Whose idea was "The Longshots"? It's one of those community uplift family sports movies, this time based on the true story of the first girl to play quarterback in the Pop Warner Super Bowl. But the name above the title is Ice Cube's. He plays a hairy, smelly, loosely depressed ex-football player who trains and coaches his niece, Jasmine Plummer (Keke Palmer) to fame. She's discovered. He's redeemed. And it's entirely possible that the swarms of kids in the audience will care that the grouch from those "Are We There Yet?" movies gets a second chance at life.
But his comeback is at Jasmine's expense. All the oomph and charisma Palmer brought to her last outing as an unlikely community savior in "Akeelah and the Bee" is AWOL. She seems depressed. The discovery that Jasmine has a cannon for an arm brings her some satisfaction, as does using that cannon to take the Minden Browns from Anytown, Illinois, to a weekend in Miami. But this time Palmer never really comes to life. A movie as depleted of color needs some sparkle, and Palmer never gets to provide any. She had more to do in her handful of scenes as a peewee sassaholic with Tyler Perry in "Madea's Family Reunion."
I'm not sure what happened here. "The Longshots" has some nice things going for it. I liked watching Jasmine's chauvinistic teammates come around to her evident talent. And it's nice to see a movie explain the training that goes into improving as a quarterback, since the Brett Favres and Tom Bradys of the world make it look so easy. But it's hard for an adult to fall for any of this.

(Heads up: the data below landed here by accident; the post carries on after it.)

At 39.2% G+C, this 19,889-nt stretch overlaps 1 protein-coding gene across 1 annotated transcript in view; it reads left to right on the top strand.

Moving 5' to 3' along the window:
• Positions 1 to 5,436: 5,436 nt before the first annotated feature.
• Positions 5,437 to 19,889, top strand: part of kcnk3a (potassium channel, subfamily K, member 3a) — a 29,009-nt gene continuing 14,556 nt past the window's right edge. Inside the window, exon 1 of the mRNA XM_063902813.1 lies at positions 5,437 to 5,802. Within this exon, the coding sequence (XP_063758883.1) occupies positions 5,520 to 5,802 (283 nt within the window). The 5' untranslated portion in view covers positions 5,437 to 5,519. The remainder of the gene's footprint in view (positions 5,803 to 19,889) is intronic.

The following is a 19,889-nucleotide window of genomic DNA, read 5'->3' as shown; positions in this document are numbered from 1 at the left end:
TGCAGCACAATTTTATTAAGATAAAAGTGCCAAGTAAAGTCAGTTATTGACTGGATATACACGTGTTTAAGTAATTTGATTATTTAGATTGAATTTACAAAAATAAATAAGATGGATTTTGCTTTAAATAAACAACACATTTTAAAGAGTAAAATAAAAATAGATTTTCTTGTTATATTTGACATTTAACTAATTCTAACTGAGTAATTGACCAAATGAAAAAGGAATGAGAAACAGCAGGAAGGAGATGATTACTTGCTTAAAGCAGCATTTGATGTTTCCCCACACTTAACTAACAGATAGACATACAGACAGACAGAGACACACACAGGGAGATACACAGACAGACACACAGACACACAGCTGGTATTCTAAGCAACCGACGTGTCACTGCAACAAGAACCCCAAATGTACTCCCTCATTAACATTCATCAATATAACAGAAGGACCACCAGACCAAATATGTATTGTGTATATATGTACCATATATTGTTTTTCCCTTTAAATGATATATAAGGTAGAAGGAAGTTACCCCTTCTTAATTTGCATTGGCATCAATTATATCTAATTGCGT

The loosely misogynistic Limp Bizkit frontman, Fred Durst, directed "The Longshots" from a script by Nick Santora, who's written and produced his share of "Prison Break" and "Law & Order" episodes. Speaking professionally, what Durst knows about the hopes and dreams of 12-year-old girls shows. The movie feels like court-mandated community service and agent-mandated image overhaul. Which might be why the Ice Cube character's redemption dominates the emotional proceedings while Jasmine rarely gets to crack a smile. Tasha Smith, who plays Jasmine's waitress mom, and Jill Marie Jones, who plays Jasmine's teacher, have nothing to do. Two of black entertainment's most no-nonsense women have been asked to play prim, polite props. The uncles and coaches impart all wisdom, while the mom and educators jump up and down cheering in the stands.
"The Longshots" is well-made enough to drive its point home: Girls, you can grow up to do anything, including be directed in movies by a man who once thought you couldn't do much.